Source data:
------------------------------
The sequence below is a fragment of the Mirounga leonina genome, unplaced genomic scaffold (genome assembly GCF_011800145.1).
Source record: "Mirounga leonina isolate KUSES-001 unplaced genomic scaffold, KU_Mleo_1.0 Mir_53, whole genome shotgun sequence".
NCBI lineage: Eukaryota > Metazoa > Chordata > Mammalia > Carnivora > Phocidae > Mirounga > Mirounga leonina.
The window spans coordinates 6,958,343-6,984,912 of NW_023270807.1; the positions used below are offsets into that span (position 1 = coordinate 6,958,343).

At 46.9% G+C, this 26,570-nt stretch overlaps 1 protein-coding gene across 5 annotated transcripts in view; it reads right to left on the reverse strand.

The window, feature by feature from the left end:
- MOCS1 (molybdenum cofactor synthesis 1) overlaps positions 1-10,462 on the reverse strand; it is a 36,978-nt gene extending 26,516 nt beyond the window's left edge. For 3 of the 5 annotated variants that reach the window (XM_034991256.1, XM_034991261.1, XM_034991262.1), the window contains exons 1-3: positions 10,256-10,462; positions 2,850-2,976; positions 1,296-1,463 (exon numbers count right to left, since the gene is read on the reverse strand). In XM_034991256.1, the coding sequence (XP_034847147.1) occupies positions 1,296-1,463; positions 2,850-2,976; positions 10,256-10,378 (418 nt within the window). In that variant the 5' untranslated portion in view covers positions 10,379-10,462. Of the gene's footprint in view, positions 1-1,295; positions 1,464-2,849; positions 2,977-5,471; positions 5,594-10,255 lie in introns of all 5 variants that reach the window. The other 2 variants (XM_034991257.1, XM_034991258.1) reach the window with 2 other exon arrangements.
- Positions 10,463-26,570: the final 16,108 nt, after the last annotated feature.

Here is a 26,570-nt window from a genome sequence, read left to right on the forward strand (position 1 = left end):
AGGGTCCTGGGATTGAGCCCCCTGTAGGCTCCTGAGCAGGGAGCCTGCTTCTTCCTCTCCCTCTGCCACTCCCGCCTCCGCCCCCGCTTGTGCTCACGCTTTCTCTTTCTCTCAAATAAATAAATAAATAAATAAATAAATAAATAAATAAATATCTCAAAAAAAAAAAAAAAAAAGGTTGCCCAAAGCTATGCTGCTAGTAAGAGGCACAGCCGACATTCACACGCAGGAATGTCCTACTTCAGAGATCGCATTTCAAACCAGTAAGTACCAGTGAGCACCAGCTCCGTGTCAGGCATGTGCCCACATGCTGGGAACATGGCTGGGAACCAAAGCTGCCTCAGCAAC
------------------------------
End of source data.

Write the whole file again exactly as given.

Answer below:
The sequence below is a fragment of the Mirounga leonina genome, unplaced genomic scaffold (genome assembly GCF_011800145.1).
Source record: "Mirounga leonina isolate KUSES-001 unplaced genomic scaffold, KU_Mleo_1.0 Mir_53, whole genome shotgun sequence".
NCBI lineage: Eukaryota > Metazoa > Chordata > Mammalia > Carnivora > Phocidae > Mirounga > Mirounga leonina.
The window spans coordinates 6,958,343-6,984,912 of NW_023270807.1; the positions used below are offsets into that span (position 1 = coordinate 6,958,343).

At 46.9% G+C, this 26,570-nt stretch overlaps 1 protein-coding gene across 5 annotated transcripts in view; it reads right to left on the reverse strand.

The window, feature by feature from the left end:
- MOCS1 (molybdenum cofactor synthesis 1) overlaps positions 1-10,462 on the reverse strand; it is a 36,978-nt gene extending 26,516 nt beyond the window's left edge. For 3 of the 5 annotated variants that reach the window (XM_034991256.1, XM_034991261.1, XM_034991262.1), the window contains exons 1-3: positions 10,256-10,462; positions 2,850-2,976; positions 1,296-1,463 (exon numbers count right to left, since the gene is read on the reverse strand). In XM_034991256.1, the coding sequence (XP_034847147.1) occupies positions 1,296-1,463; positions 2,850-2,976; positions 10,256-10,378 (418 nt within the window). In that variant the 5' untranslated portion in view covers positions 10,379-10,462. Of the gene's footprint in view, positions 1-1,295; positions 1,464-2,849; positions 2,977-5,471; positions 5,594-10,255 lie in introns of all 5 variants that reach the window. The other 2 variants (XM_034991257.1, XM_034991258.1) reach the window with 2 other exon arrangements.
- Positions 10,463-26,570: the final 16,108 nt, after the last annotated feature.

Here is a 26,570-nt window from a genome sequence, read left to right on the forward strand (position 1 = left end):
AGGGTCCTGGGATTGAGCCCCCTGTAGGCTCCTGAGCAGGGAGCCTGCTTCTTCCTCTCCCTCTGCCACTCCCGCCTCCGCCCCCGCTTGTGCTCACGCTTTCTCTTTCTCTCAAATAAATAAATAAATAAATAAATAAATAAATAAATAAATATCTCAAAAAAAAAAAAAAAAAAGGTTGCCCAAAGCTATGCTGCTAGTAAGAGGCACAGCCGACATTCACACGCAGGAATGTCCTACTTCAGAGATCGCATTTCAAACCAGTAAGTACCAGTGAGCACCAGCTCCGTGTCAGGCATGTGCCCACATGCTGGGAACATGGCTGGGAACCAAAGCTGCCTCAGCAAC